Friday, October 1, 2010

Sassy Susan




Oh happy day, Susan called me much too early this morning, but for some people, we make allowances. Like Jane, she does not read my blogs and she checks her Facebook communiques only once a week. I know, fellow FB addicts, what's the point . . . She is alarmed and firing questions at me re: the dog incident. I'm getting weary of repeating the story but I dutifully do and it is like I am reading from a script. We get past that and onto other things most importantly that she is moving back to San Diego this month. Susan is a midwesterner in love with the ocean and although she does enjoy a snowy Christmas eve by the fireplace that's about all of old man winter she can handle. She is now living in Alexandria, Virginia and the summers resemble sitting in front of an operating oven with the door open. When the spring winds of cherry blossom season howl up and down her elevator shaft she growls, "I hate this place. Can't wait to get out of here."
I first met Susan in 1985 at my Human Services job. Jane had left for the big city and I was experimenting with different social groups around the office looking for a new comrade. A supervisor had passed my cubicle during the noon break and once again saw me eating my lunch alone. "Dawn," she said. "You need to make new friends." It was dreary work and not easy for someone who did not make friends easily and was essentially shy. "Most people have an egg shell around them," Jane had said, "you have a walnut shell."
At last I came into the company of Mary Osbourne, a droll, academic woman whose sense of humor was desert dry. Occasionally, Mary would invite another friend of hers, Susan, to join us.
I did not like Susan. A few years older than me she wore tight black leather skirts and a stylish, slightly stiletto pump. She laughed too loud and too often and she would flirt outrageously with the young men in the office. A few years went by and I was in the process of buying a new home. I was divorced several years at this point and I found a little bungalow with real woodwork and a yard with lilacs. I made an appointment to meet with the realtor after work. "Is your husband coming?" he asked. I replied that I did not have one and he audibly sighed, the rude chauvinist that he was.

I was leaving the office to meet with my bank person and I ran into Susan returning from her errand. She asked where I was going and I told her. She looked at me for awhile and then said, "you're buying a house? Wow, that 's scary. Almost as scary as getting married." And it was one of those moments. A woman of like mind, Jane would have said.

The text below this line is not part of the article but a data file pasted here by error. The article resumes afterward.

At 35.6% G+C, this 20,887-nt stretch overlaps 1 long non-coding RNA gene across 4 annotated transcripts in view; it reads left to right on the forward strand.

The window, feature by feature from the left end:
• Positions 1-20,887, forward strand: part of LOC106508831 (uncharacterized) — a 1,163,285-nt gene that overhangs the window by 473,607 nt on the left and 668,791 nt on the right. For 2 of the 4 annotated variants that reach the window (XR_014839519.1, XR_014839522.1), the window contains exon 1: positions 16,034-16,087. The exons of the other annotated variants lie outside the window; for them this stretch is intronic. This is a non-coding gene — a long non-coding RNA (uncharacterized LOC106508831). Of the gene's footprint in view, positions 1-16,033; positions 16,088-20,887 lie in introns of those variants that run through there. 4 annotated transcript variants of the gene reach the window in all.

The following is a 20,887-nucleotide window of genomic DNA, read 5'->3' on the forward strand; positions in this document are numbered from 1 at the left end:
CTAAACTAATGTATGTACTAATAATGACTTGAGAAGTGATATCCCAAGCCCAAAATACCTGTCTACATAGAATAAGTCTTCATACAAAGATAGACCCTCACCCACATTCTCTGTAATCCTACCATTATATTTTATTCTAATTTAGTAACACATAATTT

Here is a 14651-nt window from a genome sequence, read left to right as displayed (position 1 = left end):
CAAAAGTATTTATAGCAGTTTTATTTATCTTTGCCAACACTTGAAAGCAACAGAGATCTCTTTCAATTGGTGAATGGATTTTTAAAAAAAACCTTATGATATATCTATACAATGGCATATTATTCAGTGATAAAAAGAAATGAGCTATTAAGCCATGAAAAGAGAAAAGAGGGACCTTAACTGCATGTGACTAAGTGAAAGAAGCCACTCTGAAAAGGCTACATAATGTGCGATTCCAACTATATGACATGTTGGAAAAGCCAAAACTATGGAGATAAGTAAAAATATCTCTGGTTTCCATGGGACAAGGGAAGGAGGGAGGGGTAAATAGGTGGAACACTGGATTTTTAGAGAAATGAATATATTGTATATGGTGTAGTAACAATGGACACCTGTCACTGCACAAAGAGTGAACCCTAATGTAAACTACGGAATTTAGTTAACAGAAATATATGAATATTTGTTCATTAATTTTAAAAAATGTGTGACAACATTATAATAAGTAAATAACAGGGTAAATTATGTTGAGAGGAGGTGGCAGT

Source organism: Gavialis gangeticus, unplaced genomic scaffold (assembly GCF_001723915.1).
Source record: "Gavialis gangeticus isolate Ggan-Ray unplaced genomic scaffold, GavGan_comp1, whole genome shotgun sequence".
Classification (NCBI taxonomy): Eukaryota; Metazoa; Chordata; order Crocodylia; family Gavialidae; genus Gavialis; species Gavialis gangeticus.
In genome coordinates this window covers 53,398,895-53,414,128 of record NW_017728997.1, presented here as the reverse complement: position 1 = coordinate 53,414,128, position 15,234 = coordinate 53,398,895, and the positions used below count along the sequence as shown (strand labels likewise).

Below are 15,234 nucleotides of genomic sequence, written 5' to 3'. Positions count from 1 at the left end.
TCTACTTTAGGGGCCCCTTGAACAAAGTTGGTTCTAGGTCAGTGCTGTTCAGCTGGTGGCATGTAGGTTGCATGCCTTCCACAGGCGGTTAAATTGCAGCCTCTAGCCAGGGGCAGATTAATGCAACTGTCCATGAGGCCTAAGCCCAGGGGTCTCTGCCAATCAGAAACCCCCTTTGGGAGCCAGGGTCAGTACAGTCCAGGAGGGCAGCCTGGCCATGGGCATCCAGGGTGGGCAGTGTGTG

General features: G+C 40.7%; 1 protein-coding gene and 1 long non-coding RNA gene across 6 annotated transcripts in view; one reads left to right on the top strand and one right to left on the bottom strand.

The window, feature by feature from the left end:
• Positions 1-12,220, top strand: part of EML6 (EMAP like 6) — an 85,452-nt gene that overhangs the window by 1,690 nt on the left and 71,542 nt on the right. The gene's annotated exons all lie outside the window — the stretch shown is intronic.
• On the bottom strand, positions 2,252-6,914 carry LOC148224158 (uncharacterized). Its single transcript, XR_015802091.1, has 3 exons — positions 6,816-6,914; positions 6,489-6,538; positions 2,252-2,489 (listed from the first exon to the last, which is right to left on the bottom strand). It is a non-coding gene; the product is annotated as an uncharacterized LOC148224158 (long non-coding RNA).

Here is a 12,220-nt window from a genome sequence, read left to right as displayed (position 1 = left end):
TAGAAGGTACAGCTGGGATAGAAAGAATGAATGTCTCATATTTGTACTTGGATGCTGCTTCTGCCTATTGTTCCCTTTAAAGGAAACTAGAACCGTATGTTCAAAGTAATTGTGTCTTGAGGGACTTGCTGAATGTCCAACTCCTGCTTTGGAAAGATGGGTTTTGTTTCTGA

Usually I was surrounded with well meaning women who wanted me hitched and excitedly would tell my about a friend of theirs who they thought I should meet. It seems they had spent considerable time studying this man sometimes employing other persons in this project, sort of a Team Dawn approach. And sometimes I would give in if nothing else so we could change the subject. But I put my foot down with the guy in the beige snakeskin boots who even with two inch heels was still shorter than my own five foot height. I opened the door and a cloud of Jack Daniels hit me and he continued to imbibe at the bar. He stumbled and slurred out his words and told me how much he wanted to meet my children. I excused myself for the ladies' room, called a friend - not the blind date friend, and escaped to her car out the back door. Rude? Yes. Necessary? Totally.

But the conversation with Susan clinched it for me. We were comrades of spirit, not ready to take the marital plunge, ready for discussions late into the night about how lucky we were to be the women we were - manless, but lucky.

3 comments:

MrDaveyGie said...

My fellow workers have learned to leave me eat alone. :-)

LoRFLoR said...

Oh how I enjoyed reading this post! I loved all of the detail and description in which your stories were told by. It came alive for me. Cheers. Did you buy the house?

dawn marie giegerich said...

Yes, the house was bought - that was in 1988 - and sold. Now I live in a townhouse with Cowboy Dave. And sometimes I miss that little house back in the day when it was just me.